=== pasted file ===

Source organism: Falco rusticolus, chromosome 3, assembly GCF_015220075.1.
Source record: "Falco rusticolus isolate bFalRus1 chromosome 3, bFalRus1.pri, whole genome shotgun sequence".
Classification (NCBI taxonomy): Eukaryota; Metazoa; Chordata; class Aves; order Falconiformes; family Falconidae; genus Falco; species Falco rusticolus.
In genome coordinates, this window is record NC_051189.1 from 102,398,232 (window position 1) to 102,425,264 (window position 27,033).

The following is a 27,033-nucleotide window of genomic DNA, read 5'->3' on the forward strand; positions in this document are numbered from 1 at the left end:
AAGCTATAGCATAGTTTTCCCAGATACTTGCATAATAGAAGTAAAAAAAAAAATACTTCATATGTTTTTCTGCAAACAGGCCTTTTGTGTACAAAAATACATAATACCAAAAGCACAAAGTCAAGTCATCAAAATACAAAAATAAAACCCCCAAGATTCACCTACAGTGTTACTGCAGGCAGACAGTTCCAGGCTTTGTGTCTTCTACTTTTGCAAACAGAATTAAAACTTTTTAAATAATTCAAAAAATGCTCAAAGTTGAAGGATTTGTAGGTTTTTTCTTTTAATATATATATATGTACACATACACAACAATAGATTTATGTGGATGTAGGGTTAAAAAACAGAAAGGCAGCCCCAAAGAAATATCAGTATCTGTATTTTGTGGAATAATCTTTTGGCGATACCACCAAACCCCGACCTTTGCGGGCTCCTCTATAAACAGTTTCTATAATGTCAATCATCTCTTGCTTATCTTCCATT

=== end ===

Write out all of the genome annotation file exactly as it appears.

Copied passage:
Source organism: Falco rusticolus, chromosome 3, assembly GCF_015220075.1.
Source record: "Falco rusticolus isolate bFalRus1 chromosome 3, bFalRus1.pri, whole genome shotgun sequence".
Classification (NCBI taxonomy): Eukaryota; Metazoa; Chordata; class Aves; order Falconiformes; family Falconidae; genus Falco; species Falco rusticolus.
In genome coordinates, this window is record NC_051189.1 from 102,398,232 (window position 1) to 102,425,264 (window position 27,033).

The following is a 27,033-nucleotide window of genomic DNA, read 5'->3' on the forward strand; positions in this document are numbered from 1 at the left end:
AAGCTATAGCATAGTTTTCCCAGATACTTGCATAATAGAAGTAAAAAAAAAAATACTTCATATGTTTTTCTGCAAACAGGCCTTTTGTGTACAAAAATACATAATACCAAAAGCACAAAGTCAAGTCATCAAAATACAAAAATAAAACCCCCAAGATTCACCTACAGTGTTACTGCAGGCAGACAGTTCCAGGCTTTGTGTCTTCTACTTTTGCAAACAGAATTAAAACTTTTTAAATAATTCAAAAAATGCTCAAAGTTGAAGGATTTGTAGGTTTTTTCTTTTAATATATATATATGTACACATACACAACAATAGATTTATGTGGATGTAGGGTTAAAAAACAGAAAGGCAGCCCCAAAGAAATATCAGTATCTGTATTTTGTGGAATAATCTTTTGGCGATACCACCAAACCCCGACCTTTGCGGGCTCCTCTATAAACAGTTTCTATAATGTCAATCATCTCTTGCTTATCTTCCATT